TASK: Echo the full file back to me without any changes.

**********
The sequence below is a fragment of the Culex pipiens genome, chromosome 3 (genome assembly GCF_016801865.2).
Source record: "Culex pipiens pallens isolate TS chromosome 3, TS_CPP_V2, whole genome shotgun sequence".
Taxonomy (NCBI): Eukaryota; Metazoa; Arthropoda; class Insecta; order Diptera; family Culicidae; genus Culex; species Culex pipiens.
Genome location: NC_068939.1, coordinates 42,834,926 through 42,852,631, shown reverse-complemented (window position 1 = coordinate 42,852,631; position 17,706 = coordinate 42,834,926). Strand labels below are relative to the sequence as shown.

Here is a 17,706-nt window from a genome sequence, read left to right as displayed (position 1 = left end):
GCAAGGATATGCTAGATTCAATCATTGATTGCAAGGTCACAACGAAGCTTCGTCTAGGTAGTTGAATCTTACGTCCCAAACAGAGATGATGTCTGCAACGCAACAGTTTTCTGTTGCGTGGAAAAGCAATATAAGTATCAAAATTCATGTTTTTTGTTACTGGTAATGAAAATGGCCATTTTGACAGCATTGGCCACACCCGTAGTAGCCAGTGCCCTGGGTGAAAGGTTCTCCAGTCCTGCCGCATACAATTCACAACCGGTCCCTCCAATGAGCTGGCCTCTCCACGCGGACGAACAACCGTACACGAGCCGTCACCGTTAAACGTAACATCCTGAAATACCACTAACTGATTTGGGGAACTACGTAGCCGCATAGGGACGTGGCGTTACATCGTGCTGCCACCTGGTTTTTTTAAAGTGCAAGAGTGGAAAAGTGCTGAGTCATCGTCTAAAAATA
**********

The sequence below is a fragment of the Culex pipiens genome, chromosome 3 (genome assembly GCF_016801865.2).
Source record: "Culex pipiens pallens isolate TS chromosome 3, TS_CPP_V2, whole genome shotgun sequence".
Taxonomy (NCBI): Eukaryota; Metazoa; Arthropoda; class Insecta; order Diptera; family Culicidae; genus Culex; species Culex pipiens.
Genome location: NC_068939.1, coordinates 42,834,926 through 42,852,631, shown reverse-complemented (window position 1 = coordinate 42,852,631; position 17,706 = coordinate 42,834,926). Strand labels below are relative to the sequence as shown.

Here is a 17,706-nt window from a genome sequence, read left to right as displayed (position 1 = left end):
GCAAGGATATGCTAGATTCAATCATTGATTGCAAGGTCACAACGAAGCTTCGTCTAGGTAGTTGAATCTTACGTCCCAAACAGAGATGATGTCTGCAACGCAACAGTTTTCTGTTGCGTGGAAAAGCAATATAAGTATCAAAATTCATGTTTTTTGTTACTGGTAATGAAAATGGCCATTTTGACAGCATTGGCCACACCCGTAGTAGCCAGTGCCCTGGGTGAAAGGTTCTCCAGTCCTGCCGCATACAATTCACAACCGGTCCCTCCAATGAGCTGGCCTCTCCACGCGGACGAACAACCGTACACGAGCCGTCACCGTTAAACGTAACATCCTGAAATACCACTAACTGATTTGGGGAACTACGTAGCCGCATAGGGACGTGGCGTTACATCGTGCTGCCACCTGGTTTTTTTAAAGTGCAAGAGTGGAAAAGTGCTGAGTCATCGTCTAAAAATA